Energy Efficiency in Private Rented Homes
ACE has been working closely with Friends of the Earth to bring together a 37-strong coalition of wide-ranging organisations all calling for one thing – the introduction of minimum energy efficiency standards in the private rented sector.
For too long the private rented sector has been overlooked, and as such it contains some of the coldest houses in the UK. We think this needs to change, and so we are demanding a new law to protect private tenants. The coalition (which includes children’s, housing, elderly, disability and environmental charities) is calling for urgent Government action to make it illegal to rent out the least insulated properties until they are brought up to a higher standard of energy efficiency.
We need our supporters to help us win this campaign. If you would like to help this campaign then please write to your MP and ask him/her to sign EDM 653 calling for minimum energy efficiency standards in the private rented sector. The letters need not be long or complicated, but please be sure to include a return address, and forward on any replies to us. We don’t like to provide template letters to our supporters, as this makes less impact on the MPs, but you might also wish to add something to your letter from the suggestions below.
This vital campaign will bring improvements to health, create jobs, save money on fuel bills and help the UK to meet its carbon reduction targets – please help us to win it by writing to your MP today.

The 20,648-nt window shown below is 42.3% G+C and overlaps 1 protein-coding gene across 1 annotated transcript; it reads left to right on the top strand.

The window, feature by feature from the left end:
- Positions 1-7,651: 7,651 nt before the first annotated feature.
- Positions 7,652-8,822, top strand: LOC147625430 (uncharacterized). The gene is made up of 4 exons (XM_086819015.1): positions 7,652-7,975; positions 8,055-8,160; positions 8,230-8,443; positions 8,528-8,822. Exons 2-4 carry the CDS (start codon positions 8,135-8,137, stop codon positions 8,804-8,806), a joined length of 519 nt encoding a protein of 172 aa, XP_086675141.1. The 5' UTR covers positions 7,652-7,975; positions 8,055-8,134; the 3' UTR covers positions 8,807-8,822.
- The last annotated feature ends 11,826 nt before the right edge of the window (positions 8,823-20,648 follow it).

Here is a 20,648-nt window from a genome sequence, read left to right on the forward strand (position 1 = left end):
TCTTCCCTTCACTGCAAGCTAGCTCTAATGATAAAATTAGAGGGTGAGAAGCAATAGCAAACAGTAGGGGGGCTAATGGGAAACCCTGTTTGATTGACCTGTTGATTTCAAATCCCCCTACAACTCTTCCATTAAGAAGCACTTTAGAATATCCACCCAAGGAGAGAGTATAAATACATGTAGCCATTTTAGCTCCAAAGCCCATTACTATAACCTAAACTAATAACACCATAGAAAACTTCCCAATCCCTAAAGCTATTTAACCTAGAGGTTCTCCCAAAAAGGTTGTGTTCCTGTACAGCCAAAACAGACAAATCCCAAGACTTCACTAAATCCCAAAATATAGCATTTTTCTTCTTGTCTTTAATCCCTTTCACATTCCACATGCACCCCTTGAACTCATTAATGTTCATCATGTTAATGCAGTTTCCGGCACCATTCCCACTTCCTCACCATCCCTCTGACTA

Over three million households in England live in private rented homes – the very hardest homes to heat are twice as common in this sector as in the rest of the housing stock.
People living in private rented houses are four times more likely to be living in a cold home as those in social housing (provided by the local authority or a housing association). Carbon emissions from homes make up almost a third of the UK’s total.
Urgently improving the worst private rented homes is a vital step to cutting the UK’s carbon emissions from housing by at least 42 per cent by 2020.
Research from Consumer Focus showed that kitting out the homes of those living in fuel poverty with heating and insulation to a high standard would create 35,000 jobs.
The number of households in fuel poverty has grown from 1.2 million in 2004 to 4.6 million 2009 and is expected to grow further in 2010, according to the Fuel Poverty Advisory Group.
The annual cost to the NHS of treating winter related disease made worse by living in cold homes, such as pneumonia, is £859 million, according to the 2009 Chief Medical Officer’s report.
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